Shota Nakama: It was actually suggested from Anime Boston. They told me that they wanted us to rock out rather than put out just a symphonic show.
"Surf Rock de Chocobo" was pretty cool too. However, I would say the highlight was "One Winged Angel" which we have not posted on our YouTube page. We picked two people in Cloud cosplay from the audience (surprisingly, we did not find any Sephiroth there) doing an epic sword fight in front of the stage while we were playing the song, and it was so fun watching them!
Chris: Here's to hoping you post that up some time! Over the last year, you've also enjoyed considerable official support. Could you elaborate on which special guests have attended your events and which other composers have recognised your accomplishments? Do you one day plan to invite Japanese game composers to your concerts?
Shota Nakama: We invited Jack Wall, Gerard Marino, Duncan Watt, and Keith Zizza for our previous performance at Berklee Performance Center in March. I met Jack at the VGL show in Boston, and I met all the other three composers in Berklee. One of my missions with VGO is to gain more respect for video game music, and I thought featuring their music at our concert would be a great idea. I was actually surprised that they accepted my invitation like that.
I have shown our YouTube clips to Nobuo Uematsu, Hiroki Kikuta, Kinuyo Yamashita, and many other composers and they all really liked the videos. If I can get any of these guys to our future shows and feature their music, I would be very happy!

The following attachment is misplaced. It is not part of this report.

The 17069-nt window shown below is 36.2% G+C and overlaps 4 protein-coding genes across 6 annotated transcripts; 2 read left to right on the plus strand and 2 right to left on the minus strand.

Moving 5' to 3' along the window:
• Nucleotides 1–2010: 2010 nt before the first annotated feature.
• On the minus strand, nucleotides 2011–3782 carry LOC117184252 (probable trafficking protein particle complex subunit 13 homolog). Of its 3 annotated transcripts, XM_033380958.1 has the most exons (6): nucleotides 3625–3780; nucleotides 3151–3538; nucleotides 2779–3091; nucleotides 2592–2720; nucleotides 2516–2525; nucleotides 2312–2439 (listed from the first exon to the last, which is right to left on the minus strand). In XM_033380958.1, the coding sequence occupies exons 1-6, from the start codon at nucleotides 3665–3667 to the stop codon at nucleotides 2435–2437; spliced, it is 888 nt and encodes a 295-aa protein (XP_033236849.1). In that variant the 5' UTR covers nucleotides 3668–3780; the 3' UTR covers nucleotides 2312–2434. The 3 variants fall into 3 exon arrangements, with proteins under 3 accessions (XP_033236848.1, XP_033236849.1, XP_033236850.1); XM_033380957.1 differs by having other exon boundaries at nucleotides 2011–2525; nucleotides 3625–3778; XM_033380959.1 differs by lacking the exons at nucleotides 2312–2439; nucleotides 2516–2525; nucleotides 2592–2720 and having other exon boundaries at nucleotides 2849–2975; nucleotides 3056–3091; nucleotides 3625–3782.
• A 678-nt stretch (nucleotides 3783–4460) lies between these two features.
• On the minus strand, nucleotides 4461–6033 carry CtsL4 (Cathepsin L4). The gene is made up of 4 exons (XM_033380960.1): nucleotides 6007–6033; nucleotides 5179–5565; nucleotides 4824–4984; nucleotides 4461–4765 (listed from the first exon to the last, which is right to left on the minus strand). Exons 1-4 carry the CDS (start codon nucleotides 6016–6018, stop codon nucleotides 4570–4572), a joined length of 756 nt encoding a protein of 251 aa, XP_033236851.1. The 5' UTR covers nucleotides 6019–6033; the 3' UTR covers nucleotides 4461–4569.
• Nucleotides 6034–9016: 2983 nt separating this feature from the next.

Chris: Now we've talked a lot about the orchestra's history, let's focus on upcoming productions. Your next concert, Awakening, promises to be a major one at the Berklee Performance Center on December 5. What should listeners expect from this concert and how will it compare to your past events?
Shota Nakama: The concert will feature a lot of refined arrangements from our past concerts as well as, of course, some new arrangements including a 17 minute long grand Final Fantasy VII suite that I arranged for this concert. We have been rehearsing a lot for this event to provide much higher quality performance than the last concert, and I am sure that we can represent the full VGO that musically exceeds your expectations.
Chris: I'll be sure to look forward to that suite! Moving into the next decade, what are your future plans for the Video Game Orchestra. Do you regard it as a temporary personal project or do you think it could grow into a widely recognised group?
Shota Nakama: I really think that this group has a potential to be something bigger, and I would love to continue having great concerts and expand the production scale. We, as video game music fans, all want the video game music to gain more public recognition. I will try achieving that goal while we have good times playing great game scores.
Chris: Thank you for very much for talking to us today, Shota. Is there anything you'd else you'd like to say about the Video Game Orchestra? Do you have any messages to your supporters around the world?
Shota Nakama: Thank you, Chris. I really appreciate you giving me an opportunity for this interview. We have a lot of exciting plans for 2010. Unfortunately I cannot reveal them yet, but we will announce when the time is right. The fans are the ones who keep us moving forward, and we really appreciate your support always. We will try our best to give you more great video game music!
We look forward to seeing everyone at the Berklee Performance Centre on December 5. For those who cannot make it to the show, we are going to broadcast the show LIVE on Berklee Internet Radio Network at 7:30pm US Eastern Time. Please go to their site to listen to it!